Ronda Storms, 52, was a divisive figure during her time on the Hillsborough County Commission, where she served from 1998 to 2006 before serving a forgettable six years in the Florida Senate. Her penchant for inflaming battles against those she looked upon as different did not serve her constituents or epitomize public service.
Wicker can be expected to be a reliable vote for the House's conservative Republican leadership. His energy and professional demeanor could make him an effective freshman legislator. Local Republican leaders have lined up behind Wicker, an indication he would solidly support the east county communities of Palm River, Brandon and Valrico.
In the Republican primary for Florida House District 59, the Tampa Bay Times recommends Joe Wicker.
Dianne Hart | District 61, Democrats
The four Democrats running for this seat have an appropriate agenda for Tampa's urban core: Jobs, more affordable housing and better access to health care and transportation. Dianne Hart distinguishes herself in the field for her lifelong advocacy in the community and her ability at the street level to make a difference.
Hart, 63, an East Tampa civic leader, has worked for years to bring better jobs and housing to the district, which includes east Tampa, Riverside Heights, Seminole Heights and Sulphur Springs. She would work with local government to improve mass transit and strive at the state level to increase funding for public schools.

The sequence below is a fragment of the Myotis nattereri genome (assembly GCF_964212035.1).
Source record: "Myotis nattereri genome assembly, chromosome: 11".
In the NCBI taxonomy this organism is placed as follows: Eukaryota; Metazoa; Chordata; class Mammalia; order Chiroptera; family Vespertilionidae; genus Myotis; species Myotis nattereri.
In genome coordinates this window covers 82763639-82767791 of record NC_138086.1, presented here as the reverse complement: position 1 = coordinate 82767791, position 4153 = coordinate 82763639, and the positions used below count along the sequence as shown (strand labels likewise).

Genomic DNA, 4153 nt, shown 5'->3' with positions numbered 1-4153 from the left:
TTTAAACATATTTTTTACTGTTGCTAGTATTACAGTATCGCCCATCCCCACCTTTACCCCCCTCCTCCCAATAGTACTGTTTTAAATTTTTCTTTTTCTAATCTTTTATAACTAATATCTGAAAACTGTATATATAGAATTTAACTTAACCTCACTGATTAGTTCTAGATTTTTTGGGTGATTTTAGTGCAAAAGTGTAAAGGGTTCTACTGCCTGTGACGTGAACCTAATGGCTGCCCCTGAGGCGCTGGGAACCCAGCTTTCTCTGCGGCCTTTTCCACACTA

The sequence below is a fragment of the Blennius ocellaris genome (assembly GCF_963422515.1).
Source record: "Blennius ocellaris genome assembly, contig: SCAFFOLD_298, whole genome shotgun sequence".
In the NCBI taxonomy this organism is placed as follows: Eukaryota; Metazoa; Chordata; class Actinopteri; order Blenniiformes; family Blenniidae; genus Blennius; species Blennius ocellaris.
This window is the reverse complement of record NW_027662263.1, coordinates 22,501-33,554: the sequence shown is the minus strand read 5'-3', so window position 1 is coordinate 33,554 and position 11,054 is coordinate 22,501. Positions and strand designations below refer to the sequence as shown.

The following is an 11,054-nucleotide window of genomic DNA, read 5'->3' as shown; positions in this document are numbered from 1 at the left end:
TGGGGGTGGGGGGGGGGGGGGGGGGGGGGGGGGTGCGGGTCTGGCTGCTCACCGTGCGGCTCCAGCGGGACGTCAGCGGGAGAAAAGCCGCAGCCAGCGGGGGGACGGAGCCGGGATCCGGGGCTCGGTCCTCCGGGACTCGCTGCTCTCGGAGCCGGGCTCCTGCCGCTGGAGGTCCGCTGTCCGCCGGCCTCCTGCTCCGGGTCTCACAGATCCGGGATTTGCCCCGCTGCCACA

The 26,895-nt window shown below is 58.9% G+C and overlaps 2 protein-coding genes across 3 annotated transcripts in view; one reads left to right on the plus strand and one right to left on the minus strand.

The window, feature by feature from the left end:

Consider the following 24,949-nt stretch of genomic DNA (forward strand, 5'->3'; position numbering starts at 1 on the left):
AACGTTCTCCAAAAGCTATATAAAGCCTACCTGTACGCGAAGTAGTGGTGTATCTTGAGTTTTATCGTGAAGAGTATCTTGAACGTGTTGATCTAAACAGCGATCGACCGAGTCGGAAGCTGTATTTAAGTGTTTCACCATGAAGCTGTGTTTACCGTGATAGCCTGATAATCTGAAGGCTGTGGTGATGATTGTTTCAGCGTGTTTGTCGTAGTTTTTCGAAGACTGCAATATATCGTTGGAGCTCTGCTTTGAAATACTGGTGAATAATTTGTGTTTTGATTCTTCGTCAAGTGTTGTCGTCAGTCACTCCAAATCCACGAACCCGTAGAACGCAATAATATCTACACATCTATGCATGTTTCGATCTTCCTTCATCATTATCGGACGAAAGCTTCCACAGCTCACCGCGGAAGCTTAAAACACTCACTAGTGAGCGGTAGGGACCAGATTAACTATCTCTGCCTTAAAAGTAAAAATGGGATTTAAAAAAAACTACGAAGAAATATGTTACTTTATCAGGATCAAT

Sharon Carter, 53, a school teacher, and Norman Harris, 41, a Tampa attorney, would both focus on affordable housing and education. Karen Skyers, 45, an attorney who formerly worked as an assistant public defender and as an aide to former Sen. Arthenia Joyner, said she also would work to tackle the root causes of poverty, homelessness and criminal recidivism. Skyers brings policy depth and passion to this shared agenda, and her understanding of the legislative process could raise the district's profile in Tallahassee.
Hart, though, would draw on years of experience and contacts to put a human face on priorities that are too often ignored today in Tallahassee. In the Democratic primary for Florida House District 61, the Tampa Bay Times recommends Dianne Hart.
Susan Valdes | District 62, Democrats
Susan Valdes has earned her share of supporters and critics over 14 years as a member of the Hillsborough County School Board. But she has, on balance, been a strong supporter of her heavily Hispanic district, and her keen attention to her constituents' needs makes her the best choice in this race.